Former Vice President and Peoples Democratic Party (PDP) presidential candidate Atiku Abubakar commented on the controversy surrounding President Bola Tinubu’s removal of a subsidy, claiming that his party had initiated the removal but would have offered palliatives. Atiku, who described Tinubu’s administration as a “temporary government,” expressed certainty that he would successfully defend his “stolen mandate” in court.
Atiku criticized the Tinubu-led government’s strategy for removing subsidies while speaking to PDP leaders elected in the 2023 general election on Saturday in Bauchi State.
“The PDP government started removing petroleum subsidies between 1999 and 2007, and I served as the committee’s chair during that time. We removed subsidies in two phases, but only after giving palliatives to those who would be most negatively impacted, he said.
“As a party, we have experience in governing. That is what we would have done rather than simply announcing the elimination of subsidies without consulting the affected economic sectors. Nigerians, in my opinion, ought to be grateful for what they have momentarily lost.
Atiku, who called Tinubu’s government a “temporary government,” expressed confidence that he will successfully defend his “stolen mandate” in court.
He urged the PDP candidates who won seats in the National Assembly to not be “rubber stamp members of the National Assembly,” adding that “you are there to serve as a formidable opposition to this temporary administration.”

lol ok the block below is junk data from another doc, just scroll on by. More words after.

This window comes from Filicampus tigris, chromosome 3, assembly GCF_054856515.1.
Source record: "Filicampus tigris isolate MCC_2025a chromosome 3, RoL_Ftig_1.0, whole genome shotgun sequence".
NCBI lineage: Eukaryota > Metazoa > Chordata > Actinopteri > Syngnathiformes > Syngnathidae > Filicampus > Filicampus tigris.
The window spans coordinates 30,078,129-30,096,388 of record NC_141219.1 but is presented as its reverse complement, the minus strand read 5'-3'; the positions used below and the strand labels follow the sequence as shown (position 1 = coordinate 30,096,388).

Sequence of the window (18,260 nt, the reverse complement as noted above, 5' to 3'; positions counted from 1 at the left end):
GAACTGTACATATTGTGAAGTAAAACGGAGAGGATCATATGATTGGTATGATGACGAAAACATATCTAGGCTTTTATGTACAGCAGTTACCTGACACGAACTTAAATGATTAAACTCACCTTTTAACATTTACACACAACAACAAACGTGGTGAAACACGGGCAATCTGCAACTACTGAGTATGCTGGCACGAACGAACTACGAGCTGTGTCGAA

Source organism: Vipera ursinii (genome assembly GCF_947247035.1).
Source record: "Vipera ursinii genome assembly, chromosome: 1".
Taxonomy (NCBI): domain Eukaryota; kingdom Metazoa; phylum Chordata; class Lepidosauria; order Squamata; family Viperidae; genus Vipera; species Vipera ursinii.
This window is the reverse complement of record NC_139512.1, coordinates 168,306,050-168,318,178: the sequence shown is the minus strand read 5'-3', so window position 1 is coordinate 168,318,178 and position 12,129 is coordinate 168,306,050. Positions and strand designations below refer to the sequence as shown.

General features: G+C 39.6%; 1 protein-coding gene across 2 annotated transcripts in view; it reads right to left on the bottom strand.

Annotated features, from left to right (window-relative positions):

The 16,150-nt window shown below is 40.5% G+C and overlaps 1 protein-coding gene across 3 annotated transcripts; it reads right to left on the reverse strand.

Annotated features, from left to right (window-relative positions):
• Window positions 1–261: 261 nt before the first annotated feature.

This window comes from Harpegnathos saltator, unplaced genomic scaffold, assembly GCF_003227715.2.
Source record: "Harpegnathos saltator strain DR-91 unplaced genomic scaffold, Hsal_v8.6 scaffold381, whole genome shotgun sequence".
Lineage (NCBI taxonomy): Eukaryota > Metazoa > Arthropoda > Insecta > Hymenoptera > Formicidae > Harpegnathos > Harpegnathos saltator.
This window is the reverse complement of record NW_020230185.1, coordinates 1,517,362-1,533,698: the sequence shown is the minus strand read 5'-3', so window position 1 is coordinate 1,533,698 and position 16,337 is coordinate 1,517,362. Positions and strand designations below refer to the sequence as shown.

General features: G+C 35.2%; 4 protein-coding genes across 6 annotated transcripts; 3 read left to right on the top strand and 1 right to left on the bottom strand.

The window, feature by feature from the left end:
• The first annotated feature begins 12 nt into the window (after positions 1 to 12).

Accordingly, they must get ready to function as an efficient, constructive opposition while simultaneously getting ready for potential duties as the majority party if the cases are resolved, he said. So to speak, a government is waiting. To produce significant outcomes and to stay connected to your roots, your constituency, and other stakeholders, you must remain steadfast, avoid working independently of one another, and constantly work as a team.
He continued, “I like the statement the governor of Oyo State made today here; let us not let our egos blind our vision of what a political party is and what we should be doing for our party’s growth and our country’s development.”
According to Kale, the new gas price might raise inflation to 30% in June.
Yemi Kale, a partner and chief economist at KPMG Nigeria, has stated that the increased petrol prices may increase Nigeria’s inflation rate by as much as 6%.
The Consumer Price Index (CPI), which tracks changes in the pricing of goods and services, increased to 22.22 percent in April 2023, marking Nigeria’s inflation rate’s fourth straight increase since the year’s beginning.
According to Kale, who examined the effects of the new gasoline price on the nation’s inflation rate, the rate might reach 30% in June 2023.
The CPI for May, according to the previous statistician general of the National Bureau of Statistics (NBS), will not be influenced.
The higher gasoline prices “may add about six percent to the CPI in June over whatever was reported in May, holding other things constant,” he tweeted. “Using the NBS CPI model and my macro model.”
“April had a 22.22 percent reading, while May is unknowable and unaffected. Therefore, June will be somewhere around 30%. Not as horrible as I had anticipated.